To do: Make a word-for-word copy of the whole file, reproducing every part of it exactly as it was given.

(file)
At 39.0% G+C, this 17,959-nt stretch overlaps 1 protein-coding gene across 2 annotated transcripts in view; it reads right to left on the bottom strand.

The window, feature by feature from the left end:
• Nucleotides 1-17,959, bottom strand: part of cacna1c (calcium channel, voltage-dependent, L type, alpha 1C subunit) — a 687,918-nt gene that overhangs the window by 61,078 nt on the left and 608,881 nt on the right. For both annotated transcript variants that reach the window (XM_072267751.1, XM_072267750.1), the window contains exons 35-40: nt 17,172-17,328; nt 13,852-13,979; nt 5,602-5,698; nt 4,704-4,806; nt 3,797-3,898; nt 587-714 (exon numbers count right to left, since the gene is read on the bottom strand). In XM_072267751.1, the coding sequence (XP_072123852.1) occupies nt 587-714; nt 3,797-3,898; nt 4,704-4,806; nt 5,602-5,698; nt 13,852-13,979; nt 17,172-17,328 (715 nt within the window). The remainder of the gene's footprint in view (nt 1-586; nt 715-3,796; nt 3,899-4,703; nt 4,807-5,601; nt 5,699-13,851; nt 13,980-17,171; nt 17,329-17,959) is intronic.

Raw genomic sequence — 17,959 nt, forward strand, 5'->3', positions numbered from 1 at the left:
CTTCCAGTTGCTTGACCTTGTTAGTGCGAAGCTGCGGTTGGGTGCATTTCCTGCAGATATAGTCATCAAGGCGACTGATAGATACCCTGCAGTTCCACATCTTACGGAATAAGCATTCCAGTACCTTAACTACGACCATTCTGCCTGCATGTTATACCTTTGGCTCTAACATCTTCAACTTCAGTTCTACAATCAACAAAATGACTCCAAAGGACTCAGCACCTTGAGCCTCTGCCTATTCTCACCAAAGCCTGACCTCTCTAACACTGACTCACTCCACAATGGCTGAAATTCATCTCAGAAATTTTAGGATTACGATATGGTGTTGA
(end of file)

At 39.0% G+C, this 17,959-nt stretch overlaps 1 protein-coding gene across 2 annotated transcripts in view; it reads right to left on the bottom strand.

The window, feature by feature from the left end:
• Nucleotides 1-17,959, bottom strand: part of cacna1c (calcium channel, voltage-dependent, L type, alpha 1C subunit) — a 687,918-nt gene that overhangs the window by 61,078 nt on the left and 608,881 nt on the right. For both annotated transcript variants that reach the window (XM_072267751.1, XM_072267750.1), the window contains exons 35-40: nt 17,172-17,328; nt 13,852-13,979; nt 5,602-5,698; nt 4,704-4,806; nt 3,797-3,898; nt 587-714 (exon numbers count right to left, since the gene is read on the bottom strand). In XM_072267751.1, the coding sequence (XP_072123852.1) occupies nt 587-714; nt 3,797-3,898; nt 4,704-4,806; nt 5,602-5,698; nt 13,852-13,979; nt 17,172-17,328 (715 nt within the window). The remainder of the gene's footprint in view (nt 1-586; nt 715-3,796; nt 3,899-4,703; nt 4,807-5,601; nt 5,699-13,851; nt 13,980-17,171; nt 17,329-17,959) is intronic.

Raw genomic sequence — 17,959 nt, forward strand, 5'->3', positions numbered from 1 at the left:
CTTCCAGTTGCTTGACCTTGTTAGTGCGAAGCTGCGGTTGGGTGCATTTCCTGCAGATATAGTCATCAAGGCGACTGATAGATACCCTGCAGTTCCACATCTTACGGAATAAGCATTCCAGTACCTTAACTACGACCATTCTGCCTGCATGTTATACCTTTGGCTCTAACATCTTCAACTTCAGTTCTACAATCAACAAAATGACTCCAAAGGACTCAGCACCTTGAGCCTCTGCCTATTCTCACCAAAGCCTGACCTCTCTAACACTGACTCACTCCACAATGGCTGAAATTCATCTCAGAAATTTTAGGATTACGATATGGTGTTGA